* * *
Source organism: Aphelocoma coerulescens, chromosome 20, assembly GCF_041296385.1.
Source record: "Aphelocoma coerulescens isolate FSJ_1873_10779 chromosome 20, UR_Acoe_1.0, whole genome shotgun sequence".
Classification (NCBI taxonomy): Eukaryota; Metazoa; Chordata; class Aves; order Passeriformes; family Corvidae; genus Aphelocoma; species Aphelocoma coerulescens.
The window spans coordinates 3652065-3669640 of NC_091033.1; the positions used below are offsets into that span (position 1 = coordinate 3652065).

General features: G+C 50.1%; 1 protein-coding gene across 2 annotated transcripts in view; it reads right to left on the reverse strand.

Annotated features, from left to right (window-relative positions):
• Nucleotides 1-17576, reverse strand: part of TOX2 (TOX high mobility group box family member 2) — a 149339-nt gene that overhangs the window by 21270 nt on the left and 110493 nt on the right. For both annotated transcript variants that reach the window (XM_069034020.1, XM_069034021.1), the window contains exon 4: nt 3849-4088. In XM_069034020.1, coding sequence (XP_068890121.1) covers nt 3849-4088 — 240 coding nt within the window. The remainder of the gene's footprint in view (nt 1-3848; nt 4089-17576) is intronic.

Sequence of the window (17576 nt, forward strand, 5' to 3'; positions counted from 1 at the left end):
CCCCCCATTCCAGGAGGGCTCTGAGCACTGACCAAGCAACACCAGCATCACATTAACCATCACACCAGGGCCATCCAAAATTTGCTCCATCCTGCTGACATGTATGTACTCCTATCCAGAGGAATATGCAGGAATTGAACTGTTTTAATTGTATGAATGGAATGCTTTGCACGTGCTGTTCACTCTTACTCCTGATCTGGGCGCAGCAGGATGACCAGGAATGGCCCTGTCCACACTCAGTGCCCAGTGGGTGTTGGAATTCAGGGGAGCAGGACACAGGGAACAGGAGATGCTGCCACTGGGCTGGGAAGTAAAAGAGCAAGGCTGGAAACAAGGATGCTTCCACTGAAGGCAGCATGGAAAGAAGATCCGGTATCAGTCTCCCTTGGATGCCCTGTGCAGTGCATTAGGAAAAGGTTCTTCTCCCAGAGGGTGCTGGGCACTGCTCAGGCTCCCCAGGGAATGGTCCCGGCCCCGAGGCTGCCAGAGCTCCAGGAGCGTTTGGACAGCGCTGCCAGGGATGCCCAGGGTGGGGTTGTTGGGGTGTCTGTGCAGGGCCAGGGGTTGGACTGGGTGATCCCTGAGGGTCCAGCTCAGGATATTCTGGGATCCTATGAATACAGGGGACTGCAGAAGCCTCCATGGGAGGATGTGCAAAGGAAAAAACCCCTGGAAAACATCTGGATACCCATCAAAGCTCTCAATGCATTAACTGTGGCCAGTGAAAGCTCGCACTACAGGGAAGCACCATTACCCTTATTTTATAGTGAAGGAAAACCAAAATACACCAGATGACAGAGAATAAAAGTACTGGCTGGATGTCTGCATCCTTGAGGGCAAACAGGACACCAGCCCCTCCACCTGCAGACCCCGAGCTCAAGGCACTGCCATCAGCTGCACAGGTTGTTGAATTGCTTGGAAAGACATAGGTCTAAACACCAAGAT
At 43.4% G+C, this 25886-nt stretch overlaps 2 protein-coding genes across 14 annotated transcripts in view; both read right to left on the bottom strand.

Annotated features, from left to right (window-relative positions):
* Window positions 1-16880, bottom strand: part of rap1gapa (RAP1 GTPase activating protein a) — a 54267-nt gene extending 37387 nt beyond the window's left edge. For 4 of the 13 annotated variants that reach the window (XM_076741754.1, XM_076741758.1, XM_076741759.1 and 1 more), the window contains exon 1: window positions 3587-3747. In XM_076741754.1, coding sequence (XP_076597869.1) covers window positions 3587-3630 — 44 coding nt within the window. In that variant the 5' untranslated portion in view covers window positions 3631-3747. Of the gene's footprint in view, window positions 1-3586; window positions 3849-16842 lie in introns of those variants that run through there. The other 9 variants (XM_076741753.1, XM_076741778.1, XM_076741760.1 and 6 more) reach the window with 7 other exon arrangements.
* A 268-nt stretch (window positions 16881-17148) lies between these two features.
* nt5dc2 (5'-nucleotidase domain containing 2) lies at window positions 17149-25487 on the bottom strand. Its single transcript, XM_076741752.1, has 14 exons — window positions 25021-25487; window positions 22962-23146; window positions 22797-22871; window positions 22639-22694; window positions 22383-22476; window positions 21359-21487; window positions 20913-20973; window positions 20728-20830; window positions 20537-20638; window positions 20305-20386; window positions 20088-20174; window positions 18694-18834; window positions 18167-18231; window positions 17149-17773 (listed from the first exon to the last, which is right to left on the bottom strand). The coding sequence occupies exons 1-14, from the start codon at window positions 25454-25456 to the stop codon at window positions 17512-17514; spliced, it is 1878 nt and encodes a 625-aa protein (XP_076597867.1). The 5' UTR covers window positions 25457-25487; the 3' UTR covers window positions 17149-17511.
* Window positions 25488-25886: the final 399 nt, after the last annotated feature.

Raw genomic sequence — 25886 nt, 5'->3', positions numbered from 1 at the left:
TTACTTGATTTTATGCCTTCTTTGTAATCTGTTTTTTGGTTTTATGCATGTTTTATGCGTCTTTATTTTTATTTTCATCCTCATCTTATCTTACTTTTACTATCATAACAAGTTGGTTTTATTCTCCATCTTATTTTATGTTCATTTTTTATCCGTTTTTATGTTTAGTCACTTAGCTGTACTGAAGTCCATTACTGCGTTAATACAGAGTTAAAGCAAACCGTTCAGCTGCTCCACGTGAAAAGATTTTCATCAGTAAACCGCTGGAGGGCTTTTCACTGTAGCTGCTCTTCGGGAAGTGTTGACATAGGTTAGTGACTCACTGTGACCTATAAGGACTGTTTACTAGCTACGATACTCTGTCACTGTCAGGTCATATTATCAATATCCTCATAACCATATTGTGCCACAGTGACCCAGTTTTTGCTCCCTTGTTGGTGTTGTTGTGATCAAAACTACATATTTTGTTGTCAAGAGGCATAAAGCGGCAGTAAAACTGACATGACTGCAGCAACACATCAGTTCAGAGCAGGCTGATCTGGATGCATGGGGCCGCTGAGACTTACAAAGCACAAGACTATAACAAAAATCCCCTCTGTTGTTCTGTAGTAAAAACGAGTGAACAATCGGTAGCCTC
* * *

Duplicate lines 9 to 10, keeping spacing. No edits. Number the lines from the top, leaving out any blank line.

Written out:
CCCCCCATTCCAGGAGGGCTCTGAGCACTGACCAAGCAACACCAGCATCACATTAACCATCACACCAGGGCCATCCAAAATTTGCTCCATCCTGCTGACATGTATGTACTCCTATCCAGAGGAATATGCAGGAATTGAACTGTTTTAATTGTATGAATGGAATGCTTTGCACGTGCTGTTCACTCTTACTCCTGATCTGGGCGCAGCAGGATGACCAGGAATGGCCCTGTCCACACTCAGTGCCCAGTGGGTGTTGGAATTCAGGGGAGCAGGACACAGGGAACAGGAGATGCTGCCACTGGGCTGGGAAGTAAAAGAGCAAGGCTGGAAACAAGGATGCTTCCACTGAAGGCAGCATGGAAAGAAGATCCGGTATCAGTCTCCCTTGGATGCCCTGTGCAGTGCATTAGGAAAAGGTTCTTCTCCCAGAGGGTGCTGGGCACTGCTCAGGCTCCCCAGGGAATGGTCCCGGCCCCGAGGCTGCCAGAGCTCCAGGAGCGTTTGGACAGCGCTGCCAGGGATGCCCAGGGTGGGGTTGTTGGGGTGTCTGTGCAGGGCCAGGGGTTGGACTGGGTGATCCCTGAGGGTCCAGCTCAGGATATTCTGGGATCCTATGAATACAGGGGACTGCAGAAGCCTCCATGGGAGGATGTGCAAAGGAAAAAACCCCTGGAAAACATCTGGATACCCATCAAAGCTCTCAATGCATTAACTGTGGCCAGTGAAAGCTCGCACTACAGGGAAGCACCATTACCCTTATTTTATAGTGAAGGAAAACCAAAATACACCAGATGACAGAGAATAAAAGTACTGGCTGGATGTCTGCATCCTTGAGGGCAAACAGGACACCAGCCCCTCCACCTGCAGACCCCGAGCTCAAGGCACTGCCATCAGCTGCACAGGTTGTTGAATTGCTTGGAAAGACATAGGTCTAAACACCAAGAT
At 43.4% G+C, this 25886-nt stretch overlaps 2 protein-coding genes across 14 annotated transcripts in view; both read right to left on the bottom strand.